A growing number of participating States of the Organisation for Security and Cooperation in Europe (OSCE) have adopted anti-trafficking laws, amended their criminal codes and/or established national coordination mechanisms to address trafficking in human beings. However, a more sophisticated understanding of human trafficking and a victim-centred approach are essential to tackle this horrendous crime and human rights violation.
National plans of action – and national rapporteurs – are valuable tools in identifying the nature of trafficking and assigning responsibility between government agencies and non-governmental organisations. National action plans must be comprehensive and address all the dimensions of human trafficking – trafficking for sexual exploitation as well as trafficking for labour exploitation, domestic servitude, forced marriages and trafficking in organs. They should also take account of the relatively new phenomenon of internal trafficking. Unless they set out timeframes, delineate responsibilities and specify available human and financial resources, action plans will remain mere paper tigers.
Human trafficking is about the plight and suffering of people and not about criminal transactions in soulless goods. As traffickers ruthlessly exploit the lack of social and legal protection for victims of trafficking, the legalisation of the status of victims of trafficking is a must. For victims to be able to free themselves from actual or threatened violence they need comprehensive social, economic and legal assistance. This is crucial to effective victim and witness protection strategies.
A central issue is the right of (temporary or permanent) residence for victims in destination countries. Ideally, legal status of residence should be granted irrespective of the victims’ ability or willingness to testify in criminal proceedings. Legal status should also imply access to the labour market and entitlement to state welfare benefits and schemes for the compensation of victims of this crime. After a reflection period of at least 30 days (as laid down in the new Council of Europe Convention on Action against Trafficking in Human Beings), the authorities should grant a temporary residence permit for at least six months. This should be renewable, with the possibility that victims – if required – may be allowed to permanently remain in the countries of destination.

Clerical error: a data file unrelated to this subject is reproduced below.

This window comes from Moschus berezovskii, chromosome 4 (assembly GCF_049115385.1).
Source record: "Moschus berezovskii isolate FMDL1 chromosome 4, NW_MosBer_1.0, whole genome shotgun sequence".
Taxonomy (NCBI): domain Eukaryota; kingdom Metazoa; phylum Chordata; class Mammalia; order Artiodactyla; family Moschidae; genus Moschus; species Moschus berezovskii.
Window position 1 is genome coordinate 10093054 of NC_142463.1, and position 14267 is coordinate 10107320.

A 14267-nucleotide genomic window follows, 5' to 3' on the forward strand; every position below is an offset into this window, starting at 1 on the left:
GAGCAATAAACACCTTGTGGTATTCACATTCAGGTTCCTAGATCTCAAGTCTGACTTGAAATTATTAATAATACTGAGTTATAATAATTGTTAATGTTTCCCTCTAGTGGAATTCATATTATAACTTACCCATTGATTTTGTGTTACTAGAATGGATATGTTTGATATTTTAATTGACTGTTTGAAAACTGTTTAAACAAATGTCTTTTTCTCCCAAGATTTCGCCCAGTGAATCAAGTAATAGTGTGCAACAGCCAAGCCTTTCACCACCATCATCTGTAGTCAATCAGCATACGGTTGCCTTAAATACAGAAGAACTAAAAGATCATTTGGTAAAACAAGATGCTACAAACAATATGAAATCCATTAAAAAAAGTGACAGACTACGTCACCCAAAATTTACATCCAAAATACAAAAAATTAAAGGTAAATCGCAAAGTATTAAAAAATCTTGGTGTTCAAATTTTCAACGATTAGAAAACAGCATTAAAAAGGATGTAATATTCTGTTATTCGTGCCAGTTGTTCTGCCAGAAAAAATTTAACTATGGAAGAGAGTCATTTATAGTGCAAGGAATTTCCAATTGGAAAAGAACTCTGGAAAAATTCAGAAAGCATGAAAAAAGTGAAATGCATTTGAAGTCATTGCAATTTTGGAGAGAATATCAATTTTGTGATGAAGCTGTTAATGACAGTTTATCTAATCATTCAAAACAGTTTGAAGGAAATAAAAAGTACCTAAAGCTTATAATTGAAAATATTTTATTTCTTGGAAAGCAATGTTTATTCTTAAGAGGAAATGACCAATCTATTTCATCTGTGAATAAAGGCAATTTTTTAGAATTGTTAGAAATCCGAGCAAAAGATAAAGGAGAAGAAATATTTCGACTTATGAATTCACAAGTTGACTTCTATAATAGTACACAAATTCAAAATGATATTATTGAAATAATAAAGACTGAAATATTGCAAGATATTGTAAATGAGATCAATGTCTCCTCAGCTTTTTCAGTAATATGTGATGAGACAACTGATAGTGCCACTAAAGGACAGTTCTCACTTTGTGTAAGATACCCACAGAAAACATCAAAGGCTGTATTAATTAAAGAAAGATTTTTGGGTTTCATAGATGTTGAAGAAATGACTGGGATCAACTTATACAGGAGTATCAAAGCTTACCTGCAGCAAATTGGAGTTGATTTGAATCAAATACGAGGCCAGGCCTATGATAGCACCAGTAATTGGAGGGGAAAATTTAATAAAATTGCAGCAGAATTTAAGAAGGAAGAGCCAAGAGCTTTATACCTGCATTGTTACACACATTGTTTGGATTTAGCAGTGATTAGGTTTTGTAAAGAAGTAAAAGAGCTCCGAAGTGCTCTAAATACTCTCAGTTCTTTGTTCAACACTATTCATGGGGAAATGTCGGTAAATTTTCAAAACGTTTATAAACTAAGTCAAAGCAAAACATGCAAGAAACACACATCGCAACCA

Victims of trafficking must have the right to refuse to testify, and if they agree to testify, they should be able to do so in a non-confrontational environment. To expose trafficking victims or to force them too early to confront their exploiters may exacerbate trauma. The process of testifying against the trafficker must not re-victimise them but should be an empowering, positive experience through which victims’ rights are protected and promoted.
Child victims of trafficking ought to be automatically granted an extended stay in the country of destination, pending a durable solution. Just as trafficking victims in general, children in particular should never be criminalised for acts arising from a trafficking situation or sent back to their home countries without careful, individualised risk assessment.
Structured and systematic cooperation between law enforcement agencies and NGOs who run victim protection centres has proven effective in the fight against human trafficking. While we must encourage law enforcement and continue to train officers to better identify and refer trafficking victims, we must also significantly strengthen networks of support services so that victims can turn to and access an immediately supportive environment.
Helga Konrad is the OSCE Special Representative on Combating Trafficking in Human Beings. For further information, visit www.osce.org/cthb or contact Berry A Kralj, Executive Officer, Kärntner Ring 5-7, A-1010 Vienna, Austria. Email: firstname.lastname@example.org